My understanding of Harlequin’s new Next line is that the stories are about the “next” phase of a woman’s life and may or may not be romantic. Fans of Cheryl Reavis’s romances will be happy to know that while Blackberry Winter reads a bit more like women’s fiction, there’s still a nice little romance inserted within.
Loran Kimball’s mother Maddie is dying. Since Loran was born illegitimate almost forty years ago, it’s just been the two of them against the world. Times were hard, especially in the beginning, and mother and daughter share a strong bond. But, in a way, Maddie, or at least a part of her, has always been a mystery to Loran. In an attempt to always look forward, Maddie kept the secrets of her past to herself. Loran has never known who her father was or where Maddie came from. Maddie simply erased her past from their lives. So it’s a bit of a shock to Loran when Maddie decides to take a sudden road trip to a little out-of-the-way North Carolina mountain town.
Hidden up there in the hills are plenty of old stories, stories of family betrayals, true love, and lost opportunities. Loran’s past is there, and maybe even her future…
The book’s central focus is Maddie’s decline and Loran’s reaction to it. Maddie is a bit mysterious, and many of her secrets remain so. But rather than simply spelling out for the reader how mysterious she is, Reavis shows it, or rather doesn’t. Maddie has almost all of her important conversations “off screen.” Loran knows she’s having them, and even sees her having them, and it drives her nuts. This is her life and her mother, and really, shouldn’t she be informed about the critical details of her mother’s life and death? The reader feels the same frustration because the same details are being withheld from her. It’s an interesting author trick Reavis pulls off – making the reader feel completely in sync with the main character as she reacts to another character – and well done.
As usual Reavis’s prose is smooth and engaging. Loran is a very down-to-earth protagonist, and her reactions to the situation as it unfolds are natural and real. The book’s main conflict, dying and how it affects those left behind, is somber, and parts of the book are quite sad. Clearly the author has empathy for those who have to go through this grim process. But there are also lighter, more joyful moments, and some funny ones as well.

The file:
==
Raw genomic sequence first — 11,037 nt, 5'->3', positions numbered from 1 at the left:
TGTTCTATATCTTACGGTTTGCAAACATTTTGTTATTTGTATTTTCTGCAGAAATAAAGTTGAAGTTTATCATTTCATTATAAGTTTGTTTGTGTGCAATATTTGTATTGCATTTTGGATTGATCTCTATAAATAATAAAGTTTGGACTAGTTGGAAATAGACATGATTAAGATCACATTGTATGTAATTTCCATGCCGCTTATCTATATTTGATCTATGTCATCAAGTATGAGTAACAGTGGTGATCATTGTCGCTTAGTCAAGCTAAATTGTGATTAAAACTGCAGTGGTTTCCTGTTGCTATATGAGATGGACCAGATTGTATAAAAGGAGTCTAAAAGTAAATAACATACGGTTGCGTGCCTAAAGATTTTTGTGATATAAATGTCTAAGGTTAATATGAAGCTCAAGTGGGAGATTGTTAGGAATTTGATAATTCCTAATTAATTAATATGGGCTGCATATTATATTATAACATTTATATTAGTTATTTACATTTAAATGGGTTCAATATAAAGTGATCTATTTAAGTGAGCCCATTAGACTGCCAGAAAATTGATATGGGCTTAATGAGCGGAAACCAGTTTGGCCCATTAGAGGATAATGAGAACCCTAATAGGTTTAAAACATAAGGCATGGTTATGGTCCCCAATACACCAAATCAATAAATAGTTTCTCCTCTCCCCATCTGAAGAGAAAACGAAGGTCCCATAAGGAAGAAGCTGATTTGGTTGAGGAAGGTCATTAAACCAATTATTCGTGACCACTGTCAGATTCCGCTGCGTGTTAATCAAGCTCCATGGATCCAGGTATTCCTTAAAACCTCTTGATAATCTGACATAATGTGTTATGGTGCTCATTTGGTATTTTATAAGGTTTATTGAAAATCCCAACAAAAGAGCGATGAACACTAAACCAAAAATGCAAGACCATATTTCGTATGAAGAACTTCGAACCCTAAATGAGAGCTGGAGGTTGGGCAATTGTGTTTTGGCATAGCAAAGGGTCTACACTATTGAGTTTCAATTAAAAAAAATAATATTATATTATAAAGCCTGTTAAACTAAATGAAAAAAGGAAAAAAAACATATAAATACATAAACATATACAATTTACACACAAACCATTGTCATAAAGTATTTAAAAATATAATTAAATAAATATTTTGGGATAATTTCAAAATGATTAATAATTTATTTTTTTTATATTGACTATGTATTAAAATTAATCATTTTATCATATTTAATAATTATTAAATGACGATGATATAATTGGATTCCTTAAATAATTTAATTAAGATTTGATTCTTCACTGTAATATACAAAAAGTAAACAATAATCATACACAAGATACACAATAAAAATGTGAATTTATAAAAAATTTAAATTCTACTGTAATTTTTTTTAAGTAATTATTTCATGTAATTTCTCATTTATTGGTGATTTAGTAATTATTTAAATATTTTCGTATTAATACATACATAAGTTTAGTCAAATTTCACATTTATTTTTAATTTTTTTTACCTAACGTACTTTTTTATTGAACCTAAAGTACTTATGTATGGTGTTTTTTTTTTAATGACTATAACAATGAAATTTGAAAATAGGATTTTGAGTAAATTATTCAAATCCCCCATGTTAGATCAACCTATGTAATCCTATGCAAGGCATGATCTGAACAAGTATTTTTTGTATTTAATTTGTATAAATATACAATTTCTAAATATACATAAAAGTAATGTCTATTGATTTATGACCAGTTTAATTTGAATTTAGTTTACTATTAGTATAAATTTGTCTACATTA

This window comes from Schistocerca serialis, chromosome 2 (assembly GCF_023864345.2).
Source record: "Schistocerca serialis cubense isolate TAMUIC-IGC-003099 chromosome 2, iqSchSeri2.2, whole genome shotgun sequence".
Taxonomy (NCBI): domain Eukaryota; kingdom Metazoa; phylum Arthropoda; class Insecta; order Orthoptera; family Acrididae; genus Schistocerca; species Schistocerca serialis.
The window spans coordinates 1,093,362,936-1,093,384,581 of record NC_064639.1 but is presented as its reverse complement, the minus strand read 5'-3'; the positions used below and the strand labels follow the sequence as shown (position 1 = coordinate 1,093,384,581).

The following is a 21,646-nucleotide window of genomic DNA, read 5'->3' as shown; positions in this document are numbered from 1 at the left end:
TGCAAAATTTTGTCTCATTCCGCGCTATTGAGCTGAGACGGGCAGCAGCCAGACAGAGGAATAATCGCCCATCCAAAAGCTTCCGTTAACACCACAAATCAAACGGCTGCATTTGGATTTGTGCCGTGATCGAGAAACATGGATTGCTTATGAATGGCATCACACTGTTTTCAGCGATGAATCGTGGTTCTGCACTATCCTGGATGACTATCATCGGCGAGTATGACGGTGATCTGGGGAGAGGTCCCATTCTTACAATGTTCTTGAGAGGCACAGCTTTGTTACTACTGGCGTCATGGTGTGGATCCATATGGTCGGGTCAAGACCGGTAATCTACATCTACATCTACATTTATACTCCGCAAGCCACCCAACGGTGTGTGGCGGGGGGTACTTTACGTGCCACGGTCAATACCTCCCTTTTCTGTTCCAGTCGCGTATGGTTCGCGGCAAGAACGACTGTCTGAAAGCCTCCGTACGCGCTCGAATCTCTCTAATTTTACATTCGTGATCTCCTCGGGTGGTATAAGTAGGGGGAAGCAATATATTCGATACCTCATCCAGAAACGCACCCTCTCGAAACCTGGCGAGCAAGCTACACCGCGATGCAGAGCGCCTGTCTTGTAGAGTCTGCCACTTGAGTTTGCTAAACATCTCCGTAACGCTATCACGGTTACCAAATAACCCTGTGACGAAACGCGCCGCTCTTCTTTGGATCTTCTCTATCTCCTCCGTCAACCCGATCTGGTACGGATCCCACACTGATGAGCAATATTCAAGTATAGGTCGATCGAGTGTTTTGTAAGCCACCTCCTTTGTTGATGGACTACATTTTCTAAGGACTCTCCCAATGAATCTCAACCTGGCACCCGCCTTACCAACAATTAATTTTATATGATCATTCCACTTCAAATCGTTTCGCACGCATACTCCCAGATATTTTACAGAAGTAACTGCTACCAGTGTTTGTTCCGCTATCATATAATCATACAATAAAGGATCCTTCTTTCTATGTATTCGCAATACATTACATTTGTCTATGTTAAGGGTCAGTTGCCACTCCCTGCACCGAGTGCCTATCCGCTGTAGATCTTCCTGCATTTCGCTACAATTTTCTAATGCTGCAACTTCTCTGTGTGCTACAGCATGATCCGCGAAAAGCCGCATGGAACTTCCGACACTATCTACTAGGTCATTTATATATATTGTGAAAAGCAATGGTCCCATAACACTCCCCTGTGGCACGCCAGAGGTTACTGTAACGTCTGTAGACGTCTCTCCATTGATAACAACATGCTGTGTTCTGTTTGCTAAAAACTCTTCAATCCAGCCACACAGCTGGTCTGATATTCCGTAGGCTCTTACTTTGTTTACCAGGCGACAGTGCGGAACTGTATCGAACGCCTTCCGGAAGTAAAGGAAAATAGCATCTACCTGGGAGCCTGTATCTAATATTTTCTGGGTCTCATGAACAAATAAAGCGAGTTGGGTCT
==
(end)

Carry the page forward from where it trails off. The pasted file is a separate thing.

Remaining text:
Reavis also does some fun things with dialogue. As a “flatlander,” Loran speaks English in its mainstream American vernacular incarnation. The mountain folk of North Carolina speak it with more hillbilly overtones. I’ve read hillbilly English before in Romance. When it’s done badly, there’s nothing you can do but wince and toss the book. Here, however, it’s clever, fun, and illustrative of character and lifestyle.
While romance isn’t the book’s central focus, Loran does encounter it unexpectedly in Meyer Conley, a man who seems to be everywhere just when she needs him. Meyer has some dark times in his past, but they make him more empathetic, not less. Fans of beta heroes will like Meyer very much. The love scenes between Meyer and Loran are subtle at most, but there is some very nice chemistry between them. The story of the long ago romance between Maddie and Loran’s father eventually gets told as well.
Blackberry Winter is the first Harlequin Next offering I’ve tried. The characters are a little bit older and their problems are more typical of middle age than youth, but this story has appeal for anyone who likes stories about families or who, like my mother, loves books about small towns filled with quirky characters. If Reavis’ story is in any way indicative of the quality of the Next line, that would be encouraging news for readers of women’s fiction in all of its many forms.